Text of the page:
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Health Beat: New test for heart disease

By Melanie Falcon, Anchor / Reporter, @Melanie_Falcon, MFalcon@wfmz.com
Published On: Jul 05 2013 10:03:03 AM CDT
Updated On: Jul 05 2013 05:16:01 PM CDT

Coronary artery disease is the leading cause of death worldwide.

PHOENIX, Ariz. -

Coronary artery disease is the leading cause of death worldwide. While there have been great strides in preventing it, the hardest part has been figuring out who is at high risk, especially since men and women often have different symptoms. Now, a new sex-specific blood test is helping answer that.

Whether challenging herself to a game of ping pong or taking her dog "puppy" out for a walk, Mandy Welsheimer tries to stay active, especially since she has a family history of heart disease.

"Both my grandfathers had coronary artery disease. One died of a heart attack when he was 56, and the other one ended up with a pacemaker," Welsheimer said.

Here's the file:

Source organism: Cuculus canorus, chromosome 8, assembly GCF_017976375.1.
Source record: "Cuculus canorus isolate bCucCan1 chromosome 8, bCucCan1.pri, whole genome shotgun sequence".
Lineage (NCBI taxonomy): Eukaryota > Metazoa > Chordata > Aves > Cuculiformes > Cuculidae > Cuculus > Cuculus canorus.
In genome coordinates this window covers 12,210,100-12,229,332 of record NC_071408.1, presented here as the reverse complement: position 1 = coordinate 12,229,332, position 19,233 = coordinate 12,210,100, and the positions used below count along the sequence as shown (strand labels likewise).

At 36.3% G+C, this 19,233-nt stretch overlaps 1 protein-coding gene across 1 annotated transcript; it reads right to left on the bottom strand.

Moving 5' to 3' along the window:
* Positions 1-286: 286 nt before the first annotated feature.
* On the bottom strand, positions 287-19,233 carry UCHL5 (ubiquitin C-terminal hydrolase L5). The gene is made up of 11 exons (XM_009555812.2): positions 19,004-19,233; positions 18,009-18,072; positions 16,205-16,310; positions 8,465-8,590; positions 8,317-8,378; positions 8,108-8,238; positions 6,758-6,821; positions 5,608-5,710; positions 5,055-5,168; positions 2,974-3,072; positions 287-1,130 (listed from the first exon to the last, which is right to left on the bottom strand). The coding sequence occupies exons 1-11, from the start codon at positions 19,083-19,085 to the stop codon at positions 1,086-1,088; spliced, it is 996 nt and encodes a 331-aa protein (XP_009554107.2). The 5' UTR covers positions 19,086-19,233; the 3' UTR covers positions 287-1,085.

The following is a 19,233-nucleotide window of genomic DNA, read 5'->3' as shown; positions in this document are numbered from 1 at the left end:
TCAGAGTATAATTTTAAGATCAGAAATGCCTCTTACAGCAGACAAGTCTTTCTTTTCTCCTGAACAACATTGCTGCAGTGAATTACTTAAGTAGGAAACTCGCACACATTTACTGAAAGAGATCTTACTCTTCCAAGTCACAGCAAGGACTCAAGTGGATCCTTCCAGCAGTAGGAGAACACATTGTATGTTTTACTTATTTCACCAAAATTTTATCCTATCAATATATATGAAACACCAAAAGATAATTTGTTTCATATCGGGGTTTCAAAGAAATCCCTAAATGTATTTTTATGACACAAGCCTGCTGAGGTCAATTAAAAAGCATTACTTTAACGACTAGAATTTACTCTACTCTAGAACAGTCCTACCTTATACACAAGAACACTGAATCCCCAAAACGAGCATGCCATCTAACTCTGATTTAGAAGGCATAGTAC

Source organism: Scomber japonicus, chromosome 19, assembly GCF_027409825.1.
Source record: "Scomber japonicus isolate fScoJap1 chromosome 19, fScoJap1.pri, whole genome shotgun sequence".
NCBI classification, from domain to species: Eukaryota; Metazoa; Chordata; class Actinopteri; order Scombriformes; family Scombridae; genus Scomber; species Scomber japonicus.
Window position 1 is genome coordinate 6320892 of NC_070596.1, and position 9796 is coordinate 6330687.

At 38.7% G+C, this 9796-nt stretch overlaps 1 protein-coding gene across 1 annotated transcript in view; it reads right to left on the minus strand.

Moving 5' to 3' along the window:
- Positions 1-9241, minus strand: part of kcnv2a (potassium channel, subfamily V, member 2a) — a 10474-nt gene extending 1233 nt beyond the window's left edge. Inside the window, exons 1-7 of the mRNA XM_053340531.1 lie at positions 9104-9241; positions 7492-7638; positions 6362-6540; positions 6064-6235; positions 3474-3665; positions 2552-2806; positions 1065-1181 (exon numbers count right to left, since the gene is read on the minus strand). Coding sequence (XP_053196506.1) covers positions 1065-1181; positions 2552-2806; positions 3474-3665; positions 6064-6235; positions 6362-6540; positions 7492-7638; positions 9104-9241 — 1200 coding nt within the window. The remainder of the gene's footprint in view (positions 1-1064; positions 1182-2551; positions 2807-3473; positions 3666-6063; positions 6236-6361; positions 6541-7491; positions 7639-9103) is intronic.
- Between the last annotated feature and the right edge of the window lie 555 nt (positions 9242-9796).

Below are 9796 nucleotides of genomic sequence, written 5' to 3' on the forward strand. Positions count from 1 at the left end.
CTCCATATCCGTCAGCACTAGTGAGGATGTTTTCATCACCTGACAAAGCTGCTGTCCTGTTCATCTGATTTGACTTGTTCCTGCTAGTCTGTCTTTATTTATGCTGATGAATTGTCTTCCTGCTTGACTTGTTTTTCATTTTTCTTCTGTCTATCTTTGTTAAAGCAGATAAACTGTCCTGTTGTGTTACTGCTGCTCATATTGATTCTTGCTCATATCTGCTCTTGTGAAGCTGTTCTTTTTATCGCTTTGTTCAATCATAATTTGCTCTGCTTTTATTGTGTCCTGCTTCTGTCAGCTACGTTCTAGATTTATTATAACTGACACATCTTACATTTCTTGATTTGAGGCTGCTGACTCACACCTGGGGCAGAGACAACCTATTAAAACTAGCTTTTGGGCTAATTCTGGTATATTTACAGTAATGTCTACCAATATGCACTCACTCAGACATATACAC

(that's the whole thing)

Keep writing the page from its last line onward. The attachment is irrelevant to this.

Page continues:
When she began to have chest pain, she decided to take a first of its kind blood test to determine her risk.

"This test actually looks at what’s going on right now at the molecular level in your particular body and then can tell us what your chance of having a problem is right now," said Dr. Alan Grossman, medical director of non-invasive cardiology at the Heart and Vascular Center of Arizona.

The Corus CAD test works by measuring the activity of 23 genes in your blood that change when there's a blockage in the arteries. The test comes up with a score indicating your likelihood of a blockage and is the first to be sex-specific. Two multi-center trials found it more accurate than the current standard, nuclear stress testing, with a 96 percent negative predictive value versus 88 percent, meaning if the test says you don’t have CAD, there's a 96 percent chance you don’t have a major blockage.

"It certainly is a huge relief for a lot of patients," Grossman explained.

Welsheimer's score came back low.

"It put my mind at ease," she said.

Grossman said the new test can help doctors decide if invasive approaches are necessary for patients. The test is currently covered under Medicare.

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DOWNLOAD and VIEW the full-length interview with Dr. Alan Grossman about a new test for heart disease